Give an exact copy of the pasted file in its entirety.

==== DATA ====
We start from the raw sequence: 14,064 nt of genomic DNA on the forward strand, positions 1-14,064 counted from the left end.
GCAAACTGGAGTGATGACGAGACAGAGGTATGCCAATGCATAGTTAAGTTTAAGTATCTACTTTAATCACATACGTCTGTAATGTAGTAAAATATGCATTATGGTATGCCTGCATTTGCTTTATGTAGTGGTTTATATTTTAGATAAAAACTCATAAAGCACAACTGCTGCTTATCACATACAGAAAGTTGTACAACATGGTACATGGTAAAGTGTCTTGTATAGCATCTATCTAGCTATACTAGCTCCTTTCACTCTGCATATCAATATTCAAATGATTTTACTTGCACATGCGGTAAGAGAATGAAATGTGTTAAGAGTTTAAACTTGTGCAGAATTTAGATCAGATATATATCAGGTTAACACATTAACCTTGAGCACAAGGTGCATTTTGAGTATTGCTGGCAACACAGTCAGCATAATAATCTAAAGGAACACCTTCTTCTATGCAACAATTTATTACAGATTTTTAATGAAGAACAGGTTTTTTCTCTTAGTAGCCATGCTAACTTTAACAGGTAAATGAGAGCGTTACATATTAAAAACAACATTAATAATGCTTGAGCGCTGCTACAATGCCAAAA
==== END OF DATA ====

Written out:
We start from the raw sequence: 14,064 nt of genomic DNA on the forward strand, positions 1-14,064 counted from the left end.
GCAAACTGGAGTGATGACGAGACAGAGGTATGCCAATGCATAGTTAAGTTTAAGTATCTACTTTAATCACATACGTCTGTAATGTAGTAAAATATGCATTATGGTATGCCTGCATTTGCTTTATGTAGTGGTTTATATTTTAGATAAAAACTCATAAAGCACAACTGCTGCTTATCACATACAGAAAGTTGTACAACATGGTACATGGTAAAGTGTCTTGTATAGCATCTATCTAGCTATACTAGCTCCTTTCACTCTGCATATCAATATTCAAATGATTTTACTTGCACATGCGGTAAGAGAATGAAATGTGTTAAGAGTTTAAACTTGTGCAGAATTTAGATCAGATATATATCAGGTTAACACATTAACCTTGAGCACAAGGTGCATTTTGAGTATTGCTGGCAACACAGTCAGCATAATAATCTAAAGGAACACCTTCTTCTATGCAACAATTTATTACAGATTTTTAATGAAGAACAGGTTTTTTCTCTTAGTAGCCATGCTAACTTTAACAGGTAAATGAGAGCGTTACATATTAAAAACAACATTAATAATGCTTGAGCGCTGCTACAATGCCAAAA